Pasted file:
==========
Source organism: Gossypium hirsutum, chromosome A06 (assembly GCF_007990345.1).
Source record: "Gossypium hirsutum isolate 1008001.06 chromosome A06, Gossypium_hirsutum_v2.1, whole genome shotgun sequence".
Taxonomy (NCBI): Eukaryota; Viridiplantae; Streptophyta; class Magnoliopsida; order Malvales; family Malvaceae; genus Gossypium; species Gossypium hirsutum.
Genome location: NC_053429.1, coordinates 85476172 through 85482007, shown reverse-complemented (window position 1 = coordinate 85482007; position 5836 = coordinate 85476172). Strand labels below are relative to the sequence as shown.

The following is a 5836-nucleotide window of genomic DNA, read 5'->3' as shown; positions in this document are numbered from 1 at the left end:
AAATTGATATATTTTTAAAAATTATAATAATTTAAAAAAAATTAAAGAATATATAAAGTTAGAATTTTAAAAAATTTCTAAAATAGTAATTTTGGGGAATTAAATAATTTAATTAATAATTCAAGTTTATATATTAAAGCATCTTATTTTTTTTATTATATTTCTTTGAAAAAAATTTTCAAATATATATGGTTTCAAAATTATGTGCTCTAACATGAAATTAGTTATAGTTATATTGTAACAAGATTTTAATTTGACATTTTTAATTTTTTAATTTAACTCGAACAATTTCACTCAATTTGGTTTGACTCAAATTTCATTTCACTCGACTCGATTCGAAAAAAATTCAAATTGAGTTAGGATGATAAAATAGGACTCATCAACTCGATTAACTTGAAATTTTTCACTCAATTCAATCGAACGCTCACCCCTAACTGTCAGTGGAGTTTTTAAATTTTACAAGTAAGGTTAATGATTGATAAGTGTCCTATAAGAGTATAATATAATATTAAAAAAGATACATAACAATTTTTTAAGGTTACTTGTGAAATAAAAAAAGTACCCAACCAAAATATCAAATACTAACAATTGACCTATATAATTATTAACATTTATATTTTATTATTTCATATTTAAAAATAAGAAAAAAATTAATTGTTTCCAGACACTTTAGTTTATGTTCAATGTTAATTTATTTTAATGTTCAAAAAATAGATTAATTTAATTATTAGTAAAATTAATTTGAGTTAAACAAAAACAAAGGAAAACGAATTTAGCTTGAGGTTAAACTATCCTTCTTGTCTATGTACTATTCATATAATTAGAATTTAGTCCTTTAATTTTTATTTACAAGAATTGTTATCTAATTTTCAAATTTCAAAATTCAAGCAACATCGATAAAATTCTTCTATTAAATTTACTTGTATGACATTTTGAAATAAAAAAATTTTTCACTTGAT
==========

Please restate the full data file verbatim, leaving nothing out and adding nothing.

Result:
Source organism: Gossypium hirsutum, chromosome A06 (assembly GCF_007990345.1).
Source record: "Gossypium hirsutum isolate 1008001.06 chromosome A06, Gossypium_hirsutum_v2.1, whole genome shotgun sequence".
Taxonomy (NCBI): Eukaryota; Viridiplantae; Streptophyta; class Magnoliopsida; order Malvales; family Malvaceae; genus Gossypium; species Gossypium hirsutum.
Genome location: NC_053429.1, coordinates 85476172 through 85482007, shown reverse-complemented (window position 1 = coordinate 85482007; position 5836 = coordinate 85476172). Strand labels below are relative to the sequence as shown.

The following is a 5836-nucleotide window of genomic DNA, read 5'->3' as shown; positions in this document are numbered from 1 at the left end:
AAATTGATATATTTTTAAAAATTATAATAATTTAAAAAAAATTAAAGAATATATAAAGTTAGAATTTTAAAAAATTTCTAAAATAGTAATTTTGGGGAATTAAATAATTTAATTAATAATTCAAGTTTATATATTAAAGCATCTTATTTTTTTTATTATATTTCTTTGAAAAAAATTTTCAAATATATATGGTTTCAAAATTATGTGCTCTAACATGAAATTAGTTATAGTTATATTGTAACAAGATTTTAATTTGACATTTTTAATTTTTTAATTTAACTCGAACAATTTCACTCAATTTGGTTTGACTCAAATTTCATTTCACTCGACTCGATTCGAAAAAAATTCAAATTGAGTTAGGATGATAAAATAGGACTCATCAACTCGATTAACTTGAAATTTTTCACTCAATTCAATCGAACGCTCACCCCTAACTGTCAGTGGAGTTTTTAAATTTTACAAGTAAGGTTAATGATTGATAAGTGTCCTATAAGAGTATAATATAATATTAAAAAAGATACATAACAATTTTTTAAGGTTACTTGTGAAATAAAAAAAGTACCCAACCAAAATATCAAATACTAACAATTGACCTATATAATTATTAACATTTATATTTTATTATTTCATATTTAAAAATAAGAAAAAAATTAATTGTTTCCAGACACTTTAGTTTATGTTCAATGTTAATTTATTTTAATGTTCAAAAAATAGATTAATTTAATTATTAGTAAAATTAATTTGAGTTAAACAAAAACAAAGGAAAACGAATTTAGCTTGAGGTTAAACTATCCTTCTTGTCTATGTACTATTCATATAATTAGAATTTAGTCCTTTAATTTTTATTTACAAGAATTGTTATCTAATTTTCAAATTTCAAAATTCAAGCAACATCGATAAAATTCTTCTATTAAATTTACTTGTATGACATTTTGAAATAAAAAAATTTTTCACTTGAT